The two works may be performed separately, or with Slips 2 following Slips 1. Each work may be performed by two live speakers, or one live speaker with a recorded voice. As the text gives the original German and parallel English translation, each piece may be read out in either language, or a mixture of the two.
Two important aspects of The Slips in performance are the prevalence of silence (absence of consciously-produced sound) and the sense of time passing. One final point is the requirement for additional music to play very quietly sometime during the middle third of each piece. Other events may occur simultaneously with the performance.
The first complete performance of The Slips was given by myself at Clubs Project Inc. in April 2003. I performed both works twice, once reading each part, with a recording of myself reading the other part. The performance was entirely in English. To emphasise those two important aspects mentioned above, all the windows in the venue were left open throughout the afternoon of the performance, and the last of the four readings was times to conclude at sunset. During the second performance of Slips 2 the shadows lengthened across the room, and the candle on my table that I had lit at the start of the afternoon finally asserted its prominence as the only light source within the room.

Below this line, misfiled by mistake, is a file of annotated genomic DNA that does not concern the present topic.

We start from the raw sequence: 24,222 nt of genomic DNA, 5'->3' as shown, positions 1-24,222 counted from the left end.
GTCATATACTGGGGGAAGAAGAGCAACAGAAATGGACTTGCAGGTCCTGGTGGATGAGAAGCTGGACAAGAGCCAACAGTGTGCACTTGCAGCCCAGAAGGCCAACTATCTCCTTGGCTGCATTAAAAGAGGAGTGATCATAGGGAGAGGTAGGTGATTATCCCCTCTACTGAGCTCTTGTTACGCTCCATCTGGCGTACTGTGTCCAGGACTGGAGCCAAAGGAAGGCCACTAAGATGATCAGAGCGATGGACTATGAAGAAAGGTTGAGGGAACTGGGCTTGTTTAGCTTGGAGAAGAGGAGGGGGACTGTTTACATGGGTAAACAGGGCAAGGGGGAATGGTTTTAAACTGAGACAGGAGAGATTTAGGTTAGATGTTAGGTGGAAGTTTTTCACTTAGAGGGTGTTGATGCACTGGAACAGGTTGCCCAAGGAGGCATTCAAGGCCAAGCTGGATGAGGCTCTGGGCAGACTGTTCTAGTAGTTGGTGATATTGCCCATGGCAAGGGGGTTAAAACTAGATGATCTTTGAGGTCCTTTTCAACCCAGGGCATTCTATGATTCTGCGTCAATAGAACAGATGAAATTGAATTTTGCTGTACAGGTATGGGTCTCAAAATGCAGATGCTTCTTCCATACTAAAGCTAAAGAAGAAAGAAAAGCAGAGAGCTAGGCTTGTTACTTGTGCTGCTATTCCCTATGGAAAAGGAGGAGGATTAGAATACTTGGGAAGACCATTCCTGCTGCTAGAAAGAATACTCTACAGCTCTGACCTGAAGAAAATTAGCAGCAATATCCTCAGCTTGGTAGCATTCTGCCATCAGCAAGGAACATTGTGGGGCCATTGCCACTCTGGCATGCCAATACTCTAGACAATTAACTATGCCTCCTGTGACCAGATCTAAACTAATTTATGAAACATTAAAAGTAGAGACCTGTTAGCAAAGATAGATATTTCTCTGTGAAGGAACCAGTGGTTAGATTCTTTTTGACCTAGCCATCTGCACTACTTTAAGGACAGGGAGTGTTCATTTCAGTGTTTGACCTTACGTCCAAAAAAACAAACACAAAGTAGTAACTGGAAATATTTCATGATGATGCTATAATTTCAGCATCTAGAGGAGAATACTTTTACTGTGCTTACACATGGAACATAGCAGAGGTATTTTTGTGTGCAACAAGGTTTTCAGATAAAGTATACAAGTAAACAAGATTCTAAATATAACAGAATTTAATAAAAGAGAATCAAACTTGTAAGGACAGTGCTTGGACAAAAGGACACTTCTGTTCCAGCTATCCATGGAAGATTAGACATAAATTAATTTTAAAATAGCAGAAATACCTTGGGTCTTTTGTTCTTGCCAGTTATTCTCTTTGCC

At certain moments during the day, excerpts from my NSTNT HPSCHD PCKT MX (2002) for fourteen virtual, out-of-tune baroque harpsichords would play softly in another part of the venue, its presence more noticeable in its disappearances.
Other, smaller-scale pieces have been made from the same source material as The Slips. The most notable of these is Wandering Split (2002), an audio-only piece that was essentially a condensed version of Slips 1, spoken simultaneously in English and German, with a specially composed musical soundtrack acting as a third voice mediating between the two. Wandering Split was first presented as part of a sound installation in the group multimedia exhibition Gating, curated by Michael Graeve at West Space Art in 2002, and subsequently issued on the exhibition CD. Since then, the piece has enjoyed a few outings at sound art gigs in Austria.
Whether the effect were intentional or not, a single cough belied the purpose of this installation. Florian Hecker had four “sound pieces” installed at Chisenhale Gallery last month. That term “sound pieces” in the accompanying gallery text serves to remind everyone of the problem this type of show always brings up: that sound art is merely failed music.